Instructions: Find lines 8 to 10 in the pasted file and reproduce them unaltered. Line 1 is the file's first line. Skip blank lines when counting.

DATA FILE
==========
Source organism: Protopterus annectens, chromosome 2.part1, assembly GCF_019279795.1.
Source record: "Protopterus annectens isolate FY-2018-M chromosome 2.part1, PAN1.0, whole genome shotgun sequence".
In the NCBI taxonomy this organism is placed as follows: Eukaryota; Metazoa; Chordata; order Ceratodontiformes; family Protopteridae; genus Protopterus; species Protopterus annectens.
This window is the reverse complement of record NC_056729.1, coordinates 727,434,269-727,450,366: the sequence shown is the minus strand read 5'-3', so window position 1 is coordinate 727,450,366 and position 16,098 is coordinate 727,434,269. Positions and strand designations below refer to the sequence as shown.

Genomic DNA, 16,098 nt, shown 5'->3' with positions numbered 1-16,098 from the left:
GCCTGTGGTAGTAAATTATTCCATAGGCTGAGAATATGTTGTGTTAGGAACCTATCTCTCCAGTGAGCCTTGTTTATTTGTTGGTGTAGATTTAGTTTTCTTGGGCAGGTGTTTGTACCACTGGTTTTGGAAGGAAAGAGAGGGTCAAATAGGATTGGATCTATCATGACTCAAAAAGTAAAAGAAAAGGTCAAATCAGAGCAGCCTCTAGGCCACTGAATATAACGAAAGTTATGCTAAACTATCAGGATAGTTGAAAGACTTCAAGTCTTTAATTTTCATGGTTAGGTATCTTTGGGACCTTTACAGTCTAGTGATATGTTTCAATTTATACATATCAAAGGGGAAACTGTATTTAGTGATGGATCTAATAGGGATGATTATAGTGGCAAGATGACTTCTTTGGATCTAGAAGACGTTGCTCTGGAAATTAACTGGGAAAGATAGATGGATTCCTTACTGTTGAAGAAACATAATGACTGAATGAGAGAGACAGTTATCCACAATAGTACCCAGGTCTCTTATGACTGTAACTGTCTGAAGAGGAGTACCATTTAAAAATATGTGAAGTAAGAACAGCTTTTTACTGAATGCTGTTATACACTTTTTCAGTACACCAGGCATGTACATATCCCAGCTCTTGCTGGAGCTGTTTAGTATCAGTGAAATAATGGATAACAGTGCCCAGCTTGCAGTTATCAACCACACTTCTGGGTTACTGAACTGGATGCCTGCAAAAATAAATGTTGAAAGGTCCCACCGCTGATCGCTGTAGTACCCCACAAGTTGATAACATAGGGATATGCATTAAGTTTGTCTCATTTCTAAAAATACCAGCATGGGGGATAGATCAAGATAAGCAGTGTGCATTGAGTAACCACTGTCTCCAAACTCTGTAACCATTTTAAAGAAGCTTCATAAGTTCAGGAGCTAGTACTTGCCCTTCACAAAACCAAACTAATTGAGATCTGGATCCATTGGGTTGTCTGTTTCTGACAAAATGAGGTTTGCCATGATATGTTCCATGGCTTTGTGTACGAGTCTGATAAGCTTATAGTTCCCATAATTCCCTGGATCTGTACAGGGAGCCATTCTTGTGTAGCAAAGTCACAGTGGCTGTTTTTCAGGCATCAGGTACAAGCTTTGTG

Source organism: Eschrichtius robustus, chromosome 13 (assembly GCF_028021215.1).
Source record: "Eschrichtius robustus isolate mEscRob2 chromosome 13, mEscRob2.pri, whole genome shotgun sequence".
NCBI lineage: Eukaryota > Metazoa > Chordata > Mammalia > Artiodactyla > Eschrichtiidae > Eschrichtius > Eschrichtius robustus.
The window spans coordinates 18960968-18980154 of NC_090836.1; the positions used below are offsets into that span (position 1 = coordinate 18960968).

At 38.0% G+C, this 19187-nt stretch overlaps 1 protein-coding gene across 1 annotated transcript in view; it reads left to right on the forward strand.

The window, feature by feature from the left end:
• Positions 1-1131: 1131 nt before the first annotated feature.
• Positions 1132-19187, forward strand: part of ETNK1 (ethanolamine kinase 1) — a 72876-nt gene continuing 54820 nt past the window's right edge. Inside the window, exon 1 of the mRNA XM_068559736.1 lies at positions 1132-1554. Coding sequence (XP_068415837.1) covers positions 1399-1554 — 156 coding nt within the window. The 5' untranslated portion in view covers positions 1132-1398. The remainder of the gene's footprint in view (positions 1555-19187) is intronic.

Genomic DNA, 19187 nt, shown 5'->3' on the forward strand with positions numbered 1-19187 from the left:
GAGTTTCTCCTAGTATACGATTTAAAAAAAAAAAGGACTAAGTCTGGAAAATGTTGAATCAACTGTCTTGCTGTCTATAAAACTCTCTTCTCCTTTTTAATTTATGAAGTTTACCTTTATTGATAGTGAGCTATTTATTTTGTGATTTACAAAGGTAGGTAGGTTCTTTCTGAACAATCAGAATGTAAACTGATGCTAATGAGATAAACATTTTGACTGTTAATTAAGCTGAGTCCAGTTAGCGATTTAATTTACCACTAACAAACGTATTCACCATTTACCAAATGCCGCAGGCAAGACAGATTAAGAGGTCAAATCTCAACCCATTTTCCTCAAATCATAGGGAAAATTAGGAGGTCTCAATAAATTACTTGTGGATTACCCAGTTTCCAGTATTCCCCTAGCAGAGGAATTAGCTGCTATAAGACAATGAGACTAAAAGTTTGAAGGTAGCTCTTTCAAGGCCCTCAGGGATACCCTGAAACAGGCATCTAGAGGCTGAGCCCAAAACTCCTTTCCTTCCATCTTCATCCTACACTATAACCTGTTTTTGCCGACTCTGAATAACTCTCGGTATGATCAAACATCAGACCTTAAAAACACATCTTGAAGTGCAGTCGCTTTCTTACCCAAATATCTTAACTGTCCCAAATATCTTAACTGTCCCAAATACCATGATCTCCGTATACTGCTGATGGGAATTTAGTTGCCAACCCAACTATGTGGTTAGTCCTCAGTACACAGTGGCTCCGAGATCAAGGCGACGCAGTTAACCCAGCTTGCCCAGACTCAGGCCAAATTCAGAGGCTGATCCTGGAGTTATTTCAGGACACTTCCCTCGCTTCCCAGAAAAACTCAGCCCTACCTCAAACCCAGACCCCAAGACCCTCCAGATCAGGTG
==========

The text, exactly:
Source record: "Eschrichtius robustus isolate mEscRob2 chromosome 13, mEscRob2.pri, whole genome shotgun sequence".
NCBI lineage: Eukaryota > Metazoa > Chordata > Mammalia > Artiodactyla > Eschrichtiidae > Eschrichtius > Eschrichtius robustus.
The window spans coordinates 18960968-18980154 of NC_090836.1; the positions used below are offsets into that span (position 1 = coordinate 18960968).